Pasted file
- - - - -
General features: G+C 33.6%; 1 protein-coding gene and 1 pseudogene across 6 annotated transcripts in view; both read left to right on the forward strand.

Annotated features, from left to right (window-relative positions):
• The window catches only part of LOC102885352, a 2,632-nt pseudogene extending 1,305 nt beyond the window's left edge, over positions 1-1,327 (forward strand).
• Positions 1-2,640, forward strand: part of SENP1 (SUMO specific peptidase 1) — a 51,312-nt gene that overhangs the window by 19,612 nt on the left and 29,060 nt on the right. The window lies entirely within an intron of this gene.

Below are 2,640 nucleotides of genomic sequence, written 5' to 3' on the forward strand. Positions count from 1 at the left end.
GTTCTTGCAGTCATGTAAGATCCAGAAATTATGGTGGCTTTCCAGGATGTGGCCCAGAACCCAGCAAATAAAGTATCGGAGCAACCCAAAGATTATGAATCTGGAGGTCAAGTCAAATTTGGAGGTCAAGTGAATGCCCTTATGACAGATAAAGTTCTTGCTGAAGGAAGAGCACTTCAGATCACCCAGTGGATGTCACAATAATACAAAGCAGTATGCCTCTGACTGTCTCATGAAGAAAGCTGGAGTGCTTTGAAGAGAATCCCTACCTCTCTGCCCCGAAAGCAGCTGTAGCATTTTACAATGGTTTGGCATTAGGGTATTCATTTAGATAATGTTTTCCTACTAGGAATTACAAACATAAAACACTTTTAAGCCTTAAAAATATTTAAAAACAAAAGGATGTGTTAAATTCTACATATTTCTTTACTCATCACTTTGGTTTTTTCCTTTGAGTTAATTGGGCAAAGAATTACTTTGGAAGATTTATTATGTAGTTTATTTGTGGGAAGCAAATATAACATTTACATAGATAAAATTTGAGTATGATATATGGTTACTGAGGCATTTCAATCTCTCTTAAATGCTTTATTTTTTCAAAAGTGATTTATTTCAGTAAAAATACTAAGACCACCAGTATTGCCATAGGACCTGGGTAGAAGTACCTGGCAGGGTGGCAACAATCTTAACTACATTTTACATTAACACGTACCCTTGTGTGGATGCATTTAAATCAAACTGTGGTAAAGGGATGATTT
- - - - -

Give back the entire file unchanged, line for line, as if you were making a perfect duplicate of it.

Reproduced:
General features: G+C 33.6%; 1 protein-coding gene and 1 pseudogene across 6 annotated transcripts in view; both read left to right on the forward strand.

Annotated features, from left to right (window-relative positions):
• The window catches only part of LOC102885352, a 2,632-nt pseudogene extending 1,305 nt beyond the window's left edge, over positions 1-1,327 (forward strand).
• Positions 1-2,640, forward strand: part of SENP1 (SUMO specific peptidase 1) — a 51,312-nt gene that overhangs the window by 19,612 nt on the left and 29,060 nt on the right. The window lies entirely within an intron of this gene.

Below are 2,640 nucleotides of genomic sequence, written 5' to 3' on the forward strand. Positions count from 1 at the left end.
GTTCTTGCAGTCATGTAAGATCCAGAAATTATGGTGGCTTTCCAGGATGTGGCCCAGAACCCAGCAAATAAAGTATCGGAGCAACCCAAAGATTATGAATCTGGAGGTCAAGTCAAATTTGGAGGTCAAGTGAATGCCCTTATGACAGATAAAGTTCTTGCTGAAGGAAGAGCACTTCAGATCACCCAGTGGATGTCACAATAATACAAAGCAGTATGCCTCTGACTGTCTCATGAAGAAAGCTGGAGTGCTTTGAAGAGAATCCCTACCTCTCTGCCCCGAAAGCAGCTGTAGCATTTTACAATGGTTTGGCATTAGGGTATTCATTTAGATAATGTTTTCCTACTAGGAATTACAAACATAAAACACTTTTAAGCCTTAAAAATATTTAAAAACAAAAGGATGTGTTAAATTCTACATATTTCTTTACTCATCACTTTGGTTTTTTCCTTTGAGTTAATTGGGCAAAGAATTACTTTGGAAGATTTATTATGTAGTTTATTTGTGGGAAGCAAATATAACATTTACATAGATAAAATTTGAGTATGATATATGGTTACTGAGGCATTTCAATCTCTCTTAAATGCTTTATTTTTTCAAAAGTGATTTATTTCAGTAAAAATACTAAGACCACCAGTATTGCCATAGGACCTGGGTAGAAGTACCTGGCAGGGTGGCAACAATCTTAACTACATTTTACATTAACACGTACCCTTGTGTGGATGCATTTAAATCAAACTGTGGTAAAGGGATGATTT